Never mind the Sanders-Clinton-Trump complaints. Capital
markets have been a blessing to untold millions.
‘I happen to believe that the business
model of Wall Street,” Democratic presidential candidate Bernie Sanders said earlier this year, “is fraud and
deception.” Hillary Clinton is only slightly more subtle. “I went
to Wall Street,” she said in the recent Democratic debate, “in December of
2007—before the big crash that we had—and I basically said, ‘Cut it out! Quit
foreclosing on homes! Quit engaging in these kinds of speculative behaviors!’ ”
Trump has gotten in on
the act. “The hedge fund guys didn’t build this nation,” the billionaire
Republican candidate told CBS. “These are guys who shift paper around
and they get lucky.”
Given the magnitude of
the past decade’s financial crisis, it isn’t surprising that political
opportunists are running against “Wall Street.” What’s surprising is how
unsophisticated the arguments have become. Attacking finance, an industry that,
according to the Bureau of Labor Statistics, employs six million people in the
U.S., the vast majority of whom are in the middle class, has become an
Those of us committed to
the industry feel no need to defend the indefensible—like predatory
lending—committed in the name of “financial innovation.” We also don’t oppose
common-sense regulations such as higher capital requirements for companies
considered too big to fail.
Still, many of us are
saddened by how little political leaders and pundits understand capital markets
or appreciate their role in powering the greatest economic engine the world has
ever known. Many of them seem to see banks as useful only for storing wealth
and facilitating transactions—providing savings accounts and debit cards.
Virtually no attention is paid to the next step, which is turning those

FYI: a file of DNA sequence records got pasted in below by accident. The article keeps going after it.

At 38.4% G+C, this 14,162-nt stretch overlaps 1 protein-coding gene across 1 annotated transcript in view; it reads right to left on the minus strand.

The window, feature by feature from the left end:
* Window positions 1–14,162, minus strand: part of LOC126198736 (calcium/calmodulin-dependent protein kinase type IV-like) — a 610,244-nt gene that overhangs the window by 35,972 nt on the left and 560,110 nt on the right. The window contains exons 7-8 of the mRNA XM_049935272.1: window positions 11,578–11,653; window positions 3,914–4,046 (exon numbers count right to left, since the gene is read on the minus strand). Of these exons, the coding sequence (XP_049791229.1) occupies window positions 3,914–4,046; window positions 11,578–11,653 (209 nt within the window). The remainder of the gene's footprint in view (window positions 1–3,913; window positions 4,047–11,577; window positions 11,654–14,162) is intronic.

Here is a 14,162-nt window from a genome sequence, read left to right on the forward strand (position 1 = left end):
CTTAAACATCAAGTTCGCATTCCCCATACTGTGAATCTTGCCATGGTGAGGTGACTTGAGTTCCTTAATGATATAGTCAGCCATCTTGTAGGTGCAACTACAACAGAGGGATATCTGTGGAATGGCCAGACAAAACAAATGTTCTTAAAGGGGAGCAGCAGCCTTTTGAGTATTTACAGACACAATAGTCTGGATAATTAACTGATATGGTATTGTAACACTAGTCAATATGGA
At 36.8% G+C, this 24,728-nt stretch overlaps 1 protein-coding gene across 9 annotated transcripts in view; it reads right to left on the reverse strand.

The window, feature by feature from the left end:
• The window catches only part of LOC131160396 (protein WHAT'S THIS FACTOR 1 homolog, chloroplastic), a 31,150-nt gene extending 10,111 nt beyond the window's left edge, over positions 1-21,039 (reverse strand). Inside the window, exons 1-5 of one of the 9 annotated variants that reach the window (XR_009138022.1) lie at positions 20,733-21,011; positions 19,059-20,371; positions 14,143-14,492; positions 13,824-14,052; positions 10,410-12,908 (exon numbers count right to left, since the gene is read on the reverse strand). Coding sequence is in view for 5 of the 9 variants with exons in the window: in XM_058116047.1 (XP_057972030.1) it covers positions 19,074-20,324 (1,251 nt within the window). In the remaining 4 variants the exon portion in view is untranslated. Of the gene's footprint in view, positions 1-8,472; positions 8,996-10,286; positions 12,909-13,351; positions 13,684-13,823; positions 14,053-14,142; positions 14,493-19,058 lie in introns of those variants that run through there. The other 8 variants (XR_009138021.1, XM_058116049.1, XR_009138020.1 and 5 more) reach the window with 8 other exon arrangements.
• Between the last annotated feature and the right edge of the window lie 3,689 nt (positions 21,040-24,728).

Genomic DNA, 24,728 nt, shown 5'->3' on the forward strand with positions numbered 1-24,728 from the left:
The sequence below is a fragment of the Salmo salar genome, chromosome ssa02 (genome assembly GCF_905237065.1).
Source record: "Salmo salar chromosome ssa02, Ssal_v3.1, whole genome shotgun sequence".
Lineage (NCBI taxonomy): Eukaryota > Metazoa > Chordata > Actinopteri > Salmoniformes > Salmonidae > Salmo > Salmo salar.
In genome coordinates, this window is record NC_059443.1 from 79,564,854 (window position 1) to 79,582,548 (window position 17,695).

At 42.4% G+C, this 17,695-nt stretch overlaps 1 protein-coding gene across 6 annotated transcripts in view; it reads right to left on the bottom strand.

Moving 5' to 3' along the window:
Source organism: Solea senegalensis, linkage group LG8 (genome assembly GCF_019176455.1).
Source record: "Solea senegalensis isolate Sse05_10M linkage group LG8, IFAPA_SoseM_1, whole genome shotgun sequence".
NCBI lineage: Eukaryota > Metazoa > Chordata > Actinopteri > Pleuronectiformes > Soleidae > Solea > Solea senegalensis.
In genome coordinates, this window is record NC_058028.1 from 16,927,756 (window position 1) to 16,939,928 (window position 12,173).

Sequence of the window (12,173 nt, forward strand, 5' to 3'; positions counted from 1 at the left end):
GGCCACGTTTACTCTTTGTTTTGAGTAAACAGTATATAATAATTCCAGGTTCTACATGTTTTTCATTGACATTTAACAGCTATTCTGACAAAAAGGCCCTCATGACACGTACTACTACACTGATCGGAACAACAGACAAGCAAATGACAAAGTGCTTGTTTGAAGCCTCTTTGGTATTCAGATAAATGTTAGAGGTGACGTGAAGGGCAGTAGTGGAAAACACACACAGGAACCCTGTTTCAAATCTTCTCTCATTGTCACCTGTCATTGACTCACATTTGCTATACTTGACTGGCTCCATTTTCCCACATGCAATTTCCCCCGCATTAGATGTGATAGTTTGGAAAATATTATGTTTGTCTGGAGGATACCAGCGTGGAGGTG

deposits into capital. Money that banks lend to businesses is transformed into
productive resources—factories, machine tools, trucks and the like.
The West’s establishment
of property rights, and the banking system that grew up around them, turned
assets into capital—and the ambitions of entrepreneurs and inventors into
reality. Modern banking, while imperfect and subject at times to excess, has
been an enormous contributor to human progress, which has put a serious dent in
the crushing poverty that was once, even among Western countries, the norm
rather than the exception.
The ability to raise
capital breathed life into the dreams of Vanderbilt and Rockefeller, Gates and Jobs. Charlie Merrill, co-founder of Merrill Lynch, was the
first to understand that the distinction between “Wall Street” and “Main
Street” was artificial. He believed that the average American—not just the
wealthy—should be able to buy shares in the country’s greatest companies. His
legacy has allowed untold millions of savers to put money in the stock market
and retire in comfort.
Listening to the
politicians, populists and pundits, one might be forgiven for thinking that
Wall Street is comprised only of soulless overachievers who will do anything to
make a buck. High finance, like any other business, does have its fair share of
scoundrels. But the financial-services industry also includes hundreds of
thousands of regular, middle-class people. They take the subway to work. They
worry about paying the mortgage and sending their children to college. And they
do their best to provide their clients with quality advice and good service.
Since the financial
crisis, it has been increasingly popular to draw distinctions between
Americans: rich and poor, black and white, men and women, whatever. It would be
nice to see a political candidate emerge who encouraged everyone to remember
that America is best when we’re all in this thing together. Perhaps we can look
to Muhammad Ali for inspiration.
The writer George Plimpton claimed that the great boxer once
recited the shortest poem in the English language at a Harvard ceremony: “Me /
We.” That’s half the length of Ogden Nash’s “Fleas”—“Adam / Had ’em”—and twice
“Me / We,” indeed. It
even fits on a campaign button.